All By Myself

I'm a type "A" personality by nature. I like things done on time and just so. Like many traits (and other things) this isn't all bad. There's a time and a place for it. Obviously having kids has made this trait more noticeable.  And kids and perfectionism are a bad mix.

Erica has been a good example of being more hands off. With two sets of twins 18 months apart, she just cannot do everything for everybody and I've often been impressed with how much her kids can and will do for themselves.  It has really opened my eyes to the fact that my boys are capable of so much more...if I'll just get out of their way and let them learn.

Which leads me to today. I took all 5 kids to a kid's craft class at Michael's craft store. All the other parents there had just 2 kids. They sat right next to them and did the craft with/for them. I knew I couldn't do that and I had no desire to do it, either! What is the point of paying for crafts for 5 kids and then doing it all myself? I bounced around from kid to kid giving encouragement, and direction, and helping when needed, but I stayed as hands-off as possible and let the kids do it themselves. Especially Luke.

Not so with the other parents, which was frustrating because obviously the kids working alone cannot work as fast as the kids whose parents are doing 50% or more of the craft for their kids. So I felt we were holding the class back in that regard. In addition, I felt like it made the kids more particular about how their craft turned out. One mom was exclaiming about how the fish template wasn't exactly symmetrical so that when you cut 2 fish out of the same pattern and tried to put them together, back to back, they weren't exact. Insert eyeroll here. The teacher pointed out that the fish could simply be trimmed slightly after they were adhered to each other. But the damage was done and each kid had to waste time trimming each set of fish.

Tiza began crying when she overtrimmed one set of fish. I calmly told her that she was doing just fine. That her project didn't need to be perfect. She could take pride in the fact that she'd done the best she could and that her fish would look unique and that's okay because real fish aren't cookie cutter versions of other fish. She calmed down and moved on.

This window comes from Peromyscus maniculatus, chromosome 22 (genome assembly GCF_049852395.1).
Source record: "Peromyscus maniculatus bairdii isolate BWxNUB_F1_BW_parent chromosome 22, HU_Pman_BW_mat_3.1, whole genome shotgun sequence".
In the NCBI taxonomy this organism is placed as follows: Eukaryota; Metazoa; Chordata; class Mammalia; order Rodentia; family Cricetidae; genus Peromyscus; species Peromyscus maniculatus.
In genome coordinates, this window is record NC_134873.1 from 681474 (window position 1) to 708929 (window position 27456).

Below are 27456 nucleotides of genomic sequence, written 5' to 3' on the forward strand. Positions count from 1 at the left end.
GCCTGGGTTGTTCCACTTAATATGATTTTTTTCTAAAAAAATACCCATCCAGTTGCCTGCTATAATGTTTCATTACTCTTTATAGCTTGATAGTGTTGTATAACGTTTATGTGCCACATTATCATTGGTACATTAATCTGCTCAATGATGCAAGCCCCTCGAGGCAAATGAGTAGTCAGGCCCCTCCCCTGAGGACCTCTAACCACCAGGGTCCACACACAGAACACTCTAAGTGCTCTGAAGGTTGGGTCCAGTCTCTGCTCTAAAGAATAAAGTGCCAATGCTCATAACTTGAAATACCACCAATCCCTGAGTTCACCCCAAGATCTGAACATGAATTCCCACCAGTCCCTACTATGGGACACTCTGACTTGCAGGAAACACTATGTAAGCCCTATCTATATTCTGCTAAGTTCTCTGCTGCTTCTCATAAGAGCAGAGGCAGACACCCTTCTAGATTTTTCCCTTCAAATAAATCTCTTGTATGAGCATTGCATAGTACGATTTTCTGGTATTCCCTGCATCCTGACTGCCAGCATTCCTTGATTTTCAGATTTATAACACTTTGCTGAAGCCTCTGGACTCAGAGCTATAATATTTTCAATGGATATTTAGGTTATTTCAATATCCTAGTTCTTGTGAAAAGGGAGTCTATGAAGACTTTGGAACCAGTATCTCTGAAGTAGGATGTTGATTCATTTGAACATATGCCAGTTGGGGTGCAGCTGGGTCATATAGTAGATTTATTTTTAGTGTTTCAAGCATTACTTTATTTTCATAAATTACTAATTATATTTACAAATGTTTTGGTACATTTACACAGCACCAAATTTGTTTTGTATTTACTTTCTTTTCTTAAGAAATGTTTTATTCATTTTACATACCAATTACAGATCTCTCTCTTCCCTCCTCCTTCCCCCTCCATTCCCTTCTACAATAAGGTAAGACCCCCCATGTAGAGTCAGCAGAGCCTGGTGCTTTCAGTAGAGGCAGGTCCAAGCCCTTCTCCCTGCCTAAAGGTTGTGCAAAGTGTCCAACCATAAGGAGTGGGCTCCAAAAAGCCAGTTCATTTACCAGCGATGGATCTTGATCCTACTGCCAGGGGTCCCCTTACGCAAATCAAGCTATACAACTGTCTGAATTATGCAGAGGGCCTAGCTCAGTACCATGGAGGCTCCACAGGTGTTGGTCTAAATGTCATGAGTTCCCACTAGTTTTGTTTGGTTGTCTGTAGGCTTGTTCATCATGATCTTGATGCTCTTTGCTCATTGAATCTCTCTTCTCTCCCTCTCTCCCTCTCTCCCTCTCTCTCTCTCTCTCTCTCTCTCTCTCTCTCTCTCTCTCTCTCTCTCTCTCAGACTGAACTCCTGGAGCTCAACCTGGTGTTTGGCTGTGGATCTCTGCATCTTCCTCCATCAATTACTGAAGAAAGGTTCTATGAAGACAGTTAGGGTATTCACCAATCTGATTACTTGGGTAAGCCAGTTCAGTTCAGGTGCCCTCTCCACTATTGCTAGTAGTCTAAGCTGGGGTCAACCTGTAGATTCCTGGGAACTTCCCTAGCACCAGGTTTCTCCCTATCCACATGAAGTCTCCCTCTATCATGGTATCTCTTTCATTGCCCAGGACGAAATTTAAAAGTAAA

Gabe complained that his hand was hurting from all the cutting. I helped him with some, but told him he'd be okay and to power through it a bit. He was so close to being done. He stopped complaining and finished up.

Ali didn't do the craft at all. I broke down and offered to cut out the template fish if she would do the rest. She refused. I felt badly, but it was her decision and, again, I was not going to do the craft for her because that's just ridiculous. They packed it up for her and she was able to take it home. It's a good lesson to learn that being grumpy and stubborn makes us lose out on experiences and only hurts ourselves.

If it sounds like I'm being harsh toward the other parents, please know that watching these people was like watching myself. I know I'm usually no better. It's easy to over-parent when you have just two kids. But in the long run it's the kids who miss out. They don't learn patience or perverseness. They don't get the satisfaction of knowing they did something on their own and to the best of their abilities. And those are much-needed lessons!

[caption id="attachment_2116" align="aligncenter" width="300"]Finished Finished[/caption]


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